In 2014, Jennifer Lawrence was one of several victims after a hacker leaked nude pictures of her onto the internet (vanityfair.com). People were quick to voice their opinions, for whatever reason, and complained that the star of The Hunger Games should be a better role model for young girls and that taking nude photos of herself is utterly disgraceful. Lawrence, who was twenty-three at the time, was facing an unprecedented amount of ridicule for something she didn’t have control over, and she still has to live with the trauma of being publicly humiliated and slut-shamed. In September of 2020, Avengers Actor Chris Evans accidentally leaked a photo of his genitals on Instagram, where it then circulated around Twitter for just under a few hours until his public relations team did a deep Internet scrub and got rid of all re-posts of the original photo. Instead of being slut-shamed and being told that he should be a better role model for young boys, he was treated with the utmost respect for his privacy and was met with an overwhelming amount of empathy. In fact, to dilute the posts of his genitals under the hashtag of his name on Twitter, people posted pictures of puppies under the hashtag and explained that Evans suffers from anxiety and this situation was making it worse, according to the Los Angeles Times (latimes.com). Well, obviously  this is giving him anxiety — it would give anyone anxiety; imagine how Lawrence felt when that happened to her. Perhaps if people became more forgiving and learned from the Lawrence incident, maybe several hundred other women would not be publicly defamed, but in reality, people just forgive men a lot more easily than women, and there doesn’t seem to be an end in sight to this extreme form of gender inequality.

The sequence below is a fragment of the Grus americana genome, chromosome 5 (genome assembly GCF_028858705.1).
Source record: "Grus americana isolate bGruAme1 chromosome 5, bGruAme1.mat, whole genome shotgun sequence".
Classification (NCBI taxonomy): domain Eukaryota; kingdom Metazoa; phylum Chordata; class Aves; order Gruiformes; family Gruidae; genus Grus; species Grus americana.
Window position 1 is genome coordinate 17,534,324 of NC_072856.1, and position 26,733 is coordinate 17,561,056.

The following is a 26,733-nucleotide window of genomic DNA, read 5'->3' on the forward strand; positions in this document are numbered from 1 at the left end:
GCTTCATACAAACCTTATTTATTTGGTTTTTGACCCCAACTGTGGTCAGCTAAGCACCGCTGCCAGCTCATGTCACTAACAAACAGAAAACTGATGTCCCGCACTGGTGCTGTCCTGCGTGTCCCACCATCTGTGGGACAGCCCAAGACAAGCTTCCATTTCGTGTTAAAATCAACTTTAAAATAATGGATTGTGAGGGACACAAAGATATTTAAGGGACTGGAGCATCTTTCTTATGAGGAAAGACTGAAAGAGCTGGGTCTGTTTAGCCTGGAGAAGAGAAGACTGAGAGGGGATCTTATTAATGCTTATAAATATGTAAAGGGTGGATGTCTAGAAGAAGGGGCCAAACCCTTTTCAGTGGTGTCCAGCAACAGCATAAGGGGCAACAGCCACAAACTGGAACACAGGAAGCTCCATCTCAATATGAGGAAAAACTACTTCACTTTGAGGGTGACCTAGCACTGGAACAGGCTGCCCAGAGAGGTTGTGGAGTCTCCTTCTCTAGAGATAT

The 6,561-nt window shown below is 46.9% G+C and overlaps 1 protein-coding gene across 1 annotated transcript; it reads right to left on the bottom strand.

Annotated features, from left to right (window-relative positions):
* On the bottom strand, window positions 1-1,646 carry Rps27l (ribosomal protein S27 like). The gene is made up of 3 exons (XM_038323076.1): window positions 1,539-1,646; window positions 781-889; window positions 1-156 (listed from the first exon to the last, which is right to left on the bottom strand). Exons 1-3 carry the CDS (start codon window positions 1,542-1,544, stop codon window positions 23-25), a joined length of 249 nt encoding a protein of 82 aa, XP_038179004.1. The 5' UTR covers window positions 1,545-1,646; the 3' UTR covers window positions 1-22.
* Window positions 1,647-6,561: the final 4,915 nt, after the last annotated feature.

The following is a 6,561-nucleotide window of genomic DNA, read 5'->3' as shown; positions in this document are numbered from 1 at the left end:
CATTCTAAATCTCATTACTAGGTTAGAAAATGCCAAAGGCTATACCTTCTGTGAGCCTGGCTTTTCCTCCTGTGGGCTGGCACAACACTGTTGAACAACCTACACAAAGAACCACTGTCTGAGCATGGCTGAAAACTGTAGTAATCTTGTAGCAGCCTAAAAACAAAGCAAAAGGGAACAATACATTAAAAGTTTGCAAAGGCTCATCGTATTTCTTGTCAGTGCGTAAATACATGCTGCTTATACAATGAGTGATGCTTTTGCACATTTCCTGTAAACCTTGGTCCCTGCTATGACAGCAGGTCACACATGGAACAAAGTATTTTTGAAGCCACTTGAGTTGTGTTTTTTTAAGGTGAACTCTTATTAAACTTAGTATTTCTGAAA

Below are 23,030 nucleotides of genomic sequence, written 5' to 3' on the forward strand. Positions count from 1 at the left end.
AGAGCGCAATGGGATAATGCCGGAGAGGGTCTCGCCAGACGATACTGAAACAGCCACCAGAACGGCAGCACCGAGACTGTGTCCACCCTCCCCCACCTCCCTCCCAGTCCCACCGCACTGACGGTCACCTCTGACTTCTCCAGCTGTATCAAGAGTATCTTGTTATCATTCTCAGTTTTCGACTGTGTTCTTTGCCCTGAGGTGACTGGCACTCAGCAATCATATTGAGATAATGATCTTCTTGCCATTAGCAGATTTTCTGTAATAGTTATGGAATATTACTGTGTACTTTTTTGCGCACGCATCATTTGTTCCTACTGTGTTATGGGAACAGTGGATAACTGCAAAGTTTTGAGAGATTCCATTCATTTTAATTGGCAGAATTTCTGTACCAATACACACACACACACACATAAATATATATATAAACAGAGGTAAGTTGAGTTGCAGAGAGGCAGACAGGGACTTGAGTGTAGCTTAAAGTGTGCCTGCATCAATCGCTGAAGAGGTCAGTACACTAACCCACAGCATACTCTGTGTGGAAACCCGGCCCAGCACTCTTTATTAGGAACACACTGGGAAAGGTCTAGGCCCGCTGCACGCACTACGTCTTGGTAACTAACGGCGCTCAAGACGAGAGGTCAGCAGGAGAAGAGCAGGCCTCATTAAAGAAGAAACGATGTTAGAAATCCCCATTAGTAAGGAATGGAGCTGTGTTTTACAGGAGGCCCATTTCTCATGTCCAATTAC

Senior Honieh Hemati reflected on the way famous women and men are treated: “Chris Brown beat Rihanna up, but he still has a music career and people treat him as if he didn’t hurt another person.” What does that tell people about themselves, that they fully know about the wrongdoings of a man, and then not still hold him accountable years after? More than anything, these people are to blame, since they are the ones talking about celebrities. If someone as famous and respected as Lawrence gets treated poorly, what does that tell everyone about the way non-famous women are treated? It’s a daunting reminder that women, regardless of status, are under constant scrutiny just for being women.

   Overall, hopefully the countless examples of women losing their careers, being-slut shamed and being humiliated will serve as a reminder to just simply treat everyone equally. People should start to care less about what anyone is doing as long as it isn’t hurting anyone else, and remember that famous people are still people. So, the next time a female celebrity has a wardrobe malfunction, is seen out wearing revealing outfits, or has her nudes leaked, everyone should all just mind their business and treat them with respect, like most people would do with famous men.